Business closures were difficult. The reopening is not a picnic either.

For two weeks, Chris Cobb obsessively checked the weather forecast. Exit / In, the historic Nashville concert hall he owns, was due to host its first live event since the Covid-19 shutdown.

He’s been planning a comeback for months, rehiring staff, negotiating with artists, and turning an old shipping container into an outdoor stage with a new 40-foot mural. The money came out of the club’s checking account. Revenue from ticket sales has poured in.

On June 1, a day before the first two groups were scheduled, forecasters announced a greater than 90% chance of rain, along with thunder. “We have been closed for 444 days. We’re going to have rain, ”Cobb said. “This is a plan to cancel the show.”

Covid-19 devastated the live events sector as venues turned dark due to closures and lack of demand. In metropolitan Nashville, home to a vibrant music scene, income and employment fell nearly 75% at independent concert halls in 2020, according to the Nashville Area Chamber of Commerce.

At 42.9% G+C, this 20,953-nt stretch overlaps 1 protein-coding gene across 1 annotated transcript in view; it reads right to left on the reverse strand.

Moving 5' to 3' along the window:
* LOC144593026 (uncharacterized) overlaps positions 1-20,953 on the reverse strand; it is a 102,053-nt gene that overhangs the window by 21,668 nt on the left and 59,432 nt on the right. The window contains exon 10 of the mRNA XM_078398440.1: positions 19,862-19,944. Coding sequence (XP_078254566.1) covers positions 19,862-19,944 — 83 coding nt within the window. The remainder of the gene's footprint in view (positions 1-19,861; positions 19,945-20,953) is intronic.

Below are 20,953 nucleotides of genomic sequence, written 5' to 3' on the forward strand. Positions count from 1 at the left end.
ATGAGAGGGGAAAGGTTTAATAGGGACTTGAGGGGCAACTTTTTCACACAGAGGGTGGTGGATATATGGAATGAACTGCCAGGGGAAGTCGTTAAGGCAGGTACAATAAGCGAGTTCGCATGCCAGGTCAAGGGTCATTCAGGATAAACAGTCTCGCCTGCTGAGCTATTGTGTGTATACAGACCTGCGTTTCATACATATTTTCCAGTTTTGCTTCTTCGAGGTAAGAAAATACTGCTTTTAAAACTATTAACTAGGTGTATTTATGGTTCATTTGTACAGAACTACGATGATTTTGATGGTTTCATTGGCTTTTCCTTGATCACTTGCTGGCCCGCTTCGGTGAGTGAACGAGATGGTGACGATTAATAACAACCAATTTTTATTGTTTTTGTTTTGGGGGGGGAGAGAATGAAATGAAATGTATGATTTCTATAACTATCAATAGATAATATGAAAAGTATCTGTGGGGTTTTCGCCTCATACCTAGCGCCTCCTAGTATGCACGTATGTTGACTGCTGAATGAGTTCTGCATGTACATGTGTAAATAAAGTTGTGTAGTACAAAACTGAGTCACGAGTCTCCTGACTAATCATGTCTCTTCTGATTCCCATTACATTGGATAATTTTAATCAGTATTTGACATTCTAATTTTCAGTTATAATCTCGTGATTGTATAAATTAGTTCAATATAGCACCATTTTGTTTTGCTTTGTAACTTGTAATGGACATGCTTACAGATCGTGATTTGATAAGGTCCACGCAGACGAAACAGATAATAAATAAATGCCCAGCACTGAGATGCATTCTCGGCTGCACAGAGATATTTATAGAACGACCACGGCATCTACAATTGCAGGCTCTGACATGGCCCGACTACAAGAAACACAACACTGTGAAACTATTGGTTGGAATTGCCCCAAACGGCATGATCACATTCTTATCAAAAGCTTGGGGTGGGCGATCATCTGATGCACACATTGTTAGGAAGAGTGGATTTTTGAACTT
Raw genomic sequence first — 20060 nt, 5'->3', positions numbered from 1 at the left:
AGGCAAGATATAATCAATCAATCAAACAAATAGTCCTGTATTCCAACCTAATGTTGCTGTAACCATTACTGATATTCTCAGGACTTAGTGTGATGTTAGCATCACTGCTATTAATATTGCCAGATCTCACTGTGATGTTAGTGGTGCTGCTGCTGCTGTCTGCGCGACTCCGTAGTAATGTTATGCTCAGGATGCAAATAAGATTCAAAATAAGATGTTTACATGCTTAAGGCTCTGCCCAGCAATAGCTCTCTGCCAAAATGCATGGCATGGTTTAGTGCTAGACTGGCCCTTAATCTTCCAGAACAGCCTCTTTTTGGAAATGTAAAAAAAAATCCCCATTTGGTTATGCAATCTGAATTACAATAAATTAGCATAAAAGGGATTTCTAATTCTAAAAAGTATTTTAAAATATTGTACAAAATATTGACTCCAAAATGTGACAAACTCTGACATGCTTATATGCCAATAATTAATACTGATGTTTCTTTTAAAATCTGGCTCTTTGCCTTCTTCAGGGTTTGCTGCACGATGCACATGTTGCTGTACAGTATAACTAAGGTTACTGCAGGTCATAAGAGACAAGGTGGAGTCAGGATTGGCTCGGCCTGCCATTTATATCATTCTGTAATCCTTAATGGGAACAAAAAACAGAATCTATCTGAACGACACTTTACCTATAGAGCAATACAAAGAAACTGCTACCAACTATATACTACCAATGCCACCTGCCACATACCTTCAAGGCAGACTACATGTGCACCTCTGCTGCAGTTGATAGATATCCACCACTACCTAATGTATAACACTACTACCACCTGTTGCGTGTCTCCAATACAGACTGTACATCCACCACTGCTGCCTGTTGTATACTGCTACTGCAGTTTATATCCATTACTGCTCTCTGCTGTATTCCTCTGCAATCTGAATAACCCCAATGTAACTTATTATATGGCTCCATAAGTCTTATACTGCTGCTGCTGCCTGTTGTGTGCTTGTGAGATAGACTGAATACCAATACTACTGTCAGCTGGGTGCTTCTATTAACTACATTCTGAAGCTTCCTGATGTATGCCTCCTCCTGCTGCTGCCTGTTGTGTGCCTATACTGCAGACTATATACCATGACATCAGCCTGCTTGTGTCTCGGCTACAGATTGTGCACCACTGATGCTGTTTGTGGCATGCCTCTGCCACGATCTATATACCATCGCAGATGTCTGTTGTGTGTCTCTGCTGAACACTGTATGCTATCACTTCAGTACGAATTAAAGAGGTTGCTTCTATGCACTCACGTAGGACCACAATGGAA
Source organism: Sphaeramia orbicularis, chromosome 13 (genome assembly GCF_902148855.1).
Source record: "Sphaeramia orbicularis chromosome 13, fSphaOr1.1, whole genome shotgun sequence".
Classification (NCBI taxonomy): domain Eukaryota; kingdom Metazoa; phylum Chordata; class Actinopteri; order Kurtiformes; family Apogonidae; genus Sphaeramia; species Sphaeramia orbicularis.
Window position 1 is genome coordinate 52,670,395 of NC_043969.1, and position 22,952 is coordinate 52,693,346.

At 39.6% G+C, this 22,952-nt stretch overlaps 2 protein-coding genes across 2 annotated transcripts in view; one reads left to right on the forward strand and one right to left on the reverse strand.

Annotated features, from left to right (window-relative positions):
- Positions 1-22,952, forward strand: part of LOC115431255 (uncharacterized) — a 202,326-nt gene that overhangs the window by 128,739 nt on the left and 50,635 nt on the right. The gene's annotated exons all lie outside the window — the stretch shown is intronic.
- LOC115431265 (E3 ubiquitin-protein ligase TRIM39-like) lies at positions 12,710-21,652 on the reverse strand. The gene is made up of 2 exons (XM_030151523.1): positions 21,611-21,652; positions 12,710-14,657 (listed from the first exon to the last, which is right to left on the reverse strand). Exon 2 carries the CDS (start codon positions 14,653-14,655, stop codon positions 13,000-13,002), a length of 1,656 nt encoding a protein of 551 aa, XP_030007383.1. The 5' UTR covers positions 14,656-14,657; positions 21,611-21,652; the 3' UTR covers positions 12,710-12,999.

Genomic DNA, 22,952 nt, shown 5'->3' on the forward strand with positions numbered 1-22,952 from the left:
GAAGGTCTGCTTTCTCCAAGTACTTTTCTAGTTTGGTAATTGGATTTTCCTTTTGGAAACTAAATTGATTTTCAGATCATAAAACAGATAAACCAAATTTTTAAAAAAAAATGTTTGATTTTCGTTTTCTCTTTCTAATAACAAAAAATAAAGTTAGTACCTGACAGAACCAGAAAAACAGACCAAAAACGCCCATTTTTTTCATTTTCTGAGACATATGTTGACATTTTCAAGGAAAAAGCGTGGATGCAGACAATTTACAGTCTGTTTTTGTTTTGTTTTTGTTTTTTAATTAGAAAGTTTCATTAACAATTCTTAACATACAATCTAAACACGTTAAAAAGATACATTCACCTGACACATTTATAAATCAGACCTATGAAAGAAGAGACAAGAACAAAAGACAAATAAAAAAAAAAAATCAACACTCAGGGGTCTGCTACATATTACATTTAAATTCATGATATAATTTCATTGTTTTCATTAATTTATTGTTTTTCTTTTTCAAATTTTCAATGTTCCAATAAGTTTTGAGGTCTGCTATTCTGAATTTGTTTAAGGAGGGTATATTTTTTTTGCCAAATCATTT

As state governments lift restrictions on large gatherings, small businesses across the country are trying to find a way to make up for a lost year. Rising vaccinations and an American public eager to recover are giving cause for hope. At the same time, the workers are not rushing. Capacity restrictions and other security measures can reduce profits. Landlord rent relief has ended or will soon be, and government loans are running out.

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